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Reference from Coast to Coast: Making A Federal Case Out of It

By Jan Bissett and Margi Heinen, Published on April 4, 2008

"…no need to make a federal case out of it…" was an often heard phrase from childhood. We knew then that a federal case was a big deal but not why. As we matured and found professions in law, the federal case was visually a big deal in every library - hundreds of linear feet of shelf space was devoted to the bound volumes of federal case law. As those linear feet became databases, the federal case was the first type of law deemed workable in digital form. And now, it is possible to find even more options if you want to make a federal case out of it.

If you are seeking full service reporting of federal case law, you will want one of the established publishers (West or LexisNexis) where headnotes, Shepard's indicators, official citations and other value-added editorial work makes the research process more streamlined. Federal case law has long been available via the web. Court websites and law schools such as Cornell, Emory and Washburn offered access to slip opinions. PACER offers slip opinions free of charge to its registered users and has initiated access to the general public at selected public law libraries. However, the body of federal case law available free on the web has grown substantially and actual searching of the slip opinions is now available on a number of sites. And it's this availability that has us pondering one of legal research's basics: federal cases.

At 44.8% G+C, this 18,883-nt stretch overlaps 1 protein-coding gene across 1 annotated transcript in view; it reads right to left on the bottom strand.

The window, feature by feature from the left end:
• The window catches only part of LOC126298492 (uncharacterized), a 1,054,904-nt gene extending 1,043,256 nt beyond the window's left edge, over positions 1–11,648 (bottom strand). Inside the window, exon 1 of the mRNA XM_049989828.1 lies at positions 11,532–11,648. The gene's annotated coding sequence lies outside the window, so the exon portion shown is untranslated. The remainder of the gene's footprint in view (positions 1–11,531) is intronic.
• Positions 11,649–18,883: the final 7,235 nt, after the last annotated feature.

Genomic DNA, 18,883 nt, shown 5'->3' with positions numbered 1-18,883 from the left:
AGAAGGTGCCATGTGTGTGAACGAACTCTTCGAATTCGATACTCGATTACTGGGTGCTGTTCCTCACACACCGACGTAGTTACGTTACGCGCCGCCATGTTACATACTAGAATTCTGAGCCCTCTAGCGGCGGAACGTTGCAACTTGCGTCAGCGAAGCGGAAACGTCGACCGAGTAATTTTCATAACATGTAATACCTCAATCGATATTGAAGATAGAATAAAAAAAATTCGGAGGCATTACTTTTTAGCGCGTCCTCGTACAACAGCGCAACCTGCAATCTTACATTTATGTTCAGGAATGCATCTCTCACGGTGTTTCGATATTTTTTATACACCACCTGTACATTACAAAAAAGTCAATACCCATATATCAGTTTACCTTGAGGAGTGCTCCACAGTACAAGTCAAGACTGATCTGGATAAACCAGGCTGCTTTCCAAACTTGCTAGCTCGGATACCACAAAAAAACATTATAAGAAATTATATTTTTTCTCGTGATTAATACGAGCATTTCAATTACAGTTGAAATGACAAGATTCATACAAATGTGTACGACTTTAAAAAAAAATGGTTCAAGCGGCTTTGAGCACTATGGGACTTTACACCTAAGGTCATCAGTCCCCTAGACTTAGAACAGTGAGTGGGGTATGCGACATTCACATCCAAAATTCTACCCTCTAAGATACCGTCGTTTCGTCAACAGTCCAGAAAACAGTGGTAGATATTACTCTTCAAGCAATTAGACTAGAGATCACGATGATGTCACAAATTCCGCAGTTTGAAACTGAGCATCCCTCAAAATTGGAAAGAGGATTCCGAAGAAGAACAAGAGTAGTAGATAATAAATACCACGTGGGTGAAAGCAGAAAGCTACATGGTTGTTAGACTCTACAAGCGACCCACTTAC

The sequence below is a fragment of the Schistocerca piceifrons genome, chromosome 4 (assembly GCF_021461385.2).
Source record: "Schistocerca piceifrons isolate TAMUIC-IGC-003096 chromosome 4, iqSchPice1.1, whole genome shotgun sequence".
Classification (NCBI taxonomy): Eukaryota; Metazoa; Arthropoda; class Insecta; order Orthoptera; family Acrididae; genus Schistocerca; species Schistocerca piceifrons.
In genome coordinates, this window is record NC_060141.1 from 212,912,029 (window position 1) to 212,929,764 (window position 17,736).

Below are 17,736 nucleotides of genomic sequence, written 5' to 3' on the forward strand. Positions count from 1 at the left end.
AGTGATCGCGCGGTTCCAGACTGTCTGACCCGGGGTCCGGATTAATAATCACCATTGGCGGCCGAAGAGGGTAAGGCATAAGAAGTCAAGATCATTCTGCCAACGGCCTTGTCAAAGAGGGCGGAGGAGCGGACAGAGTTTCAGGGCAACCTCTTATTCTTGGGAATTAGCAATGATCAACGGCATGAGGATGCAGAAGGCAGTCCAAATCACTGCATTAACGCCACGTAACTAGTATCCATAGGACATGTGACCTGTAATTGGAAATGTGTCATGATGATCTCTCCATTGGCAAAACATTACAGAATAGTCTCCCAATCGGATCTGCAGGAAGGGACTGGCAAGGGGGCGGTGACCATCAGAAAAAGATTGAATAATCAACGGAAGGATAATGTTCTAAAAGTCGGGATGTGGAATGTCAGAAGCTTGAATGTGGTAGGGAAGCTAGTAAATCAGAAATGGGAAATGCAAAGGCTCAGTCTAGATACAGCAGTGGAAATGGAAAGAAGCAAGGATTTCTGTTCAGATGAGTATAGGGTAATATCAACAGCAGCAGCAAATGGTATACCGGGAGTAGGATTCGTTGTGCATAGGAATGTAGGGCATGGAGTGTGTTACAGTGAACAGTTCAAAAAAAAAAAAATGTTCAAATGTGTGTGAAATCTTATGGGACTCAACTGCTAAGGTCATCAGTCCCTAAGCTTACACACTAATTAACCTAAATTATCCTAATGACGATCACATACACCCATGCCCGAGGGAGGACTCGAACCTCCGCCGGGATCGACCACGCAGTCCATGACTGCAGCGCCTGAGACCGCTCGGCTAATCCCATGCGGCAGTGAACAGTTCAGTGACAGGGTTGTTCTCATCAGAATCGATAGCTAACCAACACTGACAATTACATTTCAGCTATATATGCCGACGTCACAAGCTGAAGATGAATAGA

Perhaps the most important recent development in finding federal case law without cost on the Web is the release by Public.Resource.Org of more than a million pages of federal case law. This nonprofit organization is requesting help from researchers to grow this resource by "recycling" documents that researchers have pulled from PACER and making them available to the public - see the description of this project at http://pacer.resource.org/recycling.html. Public.Resource.Org put legs on the idea of public access to legal materials by encouraging those who can pay for access to assist those who cannot.

So, what's new and who are the players? How do they compare to some of our familiar sources? First, we asked ourselves which websites we used to retrieve the text of federal opinions other than PACER or the court itself. And of course we run into that old West v. Lexis thing with Findlaw and LexisONE. Cornell's LII is also popular for case law retrieval. For the past six months or so bloggers and press releases and LLRX.com, in Peggy Garvin's The Government Domain: What's new in Dotgov and Beyond, published February 27, 2008, have been letting us know that AltLaw, Justia, Public Library of Law and PreCYdent are making available searchable federal case law. So we're taking a look at these websites in an extremely unscientific quick and dirty search using the popular name of a federal statute if needed to get a feel for how capable these websites are:

We welcome these new options in searching and retrieving federal case law. And we'll be watching as the coverage grows. We can now direct our patrons to sources other than the big two while keeping in mind that the editorial enhancements, indexing and other value added editorial content from these same big two remain an integral part of our legal research process.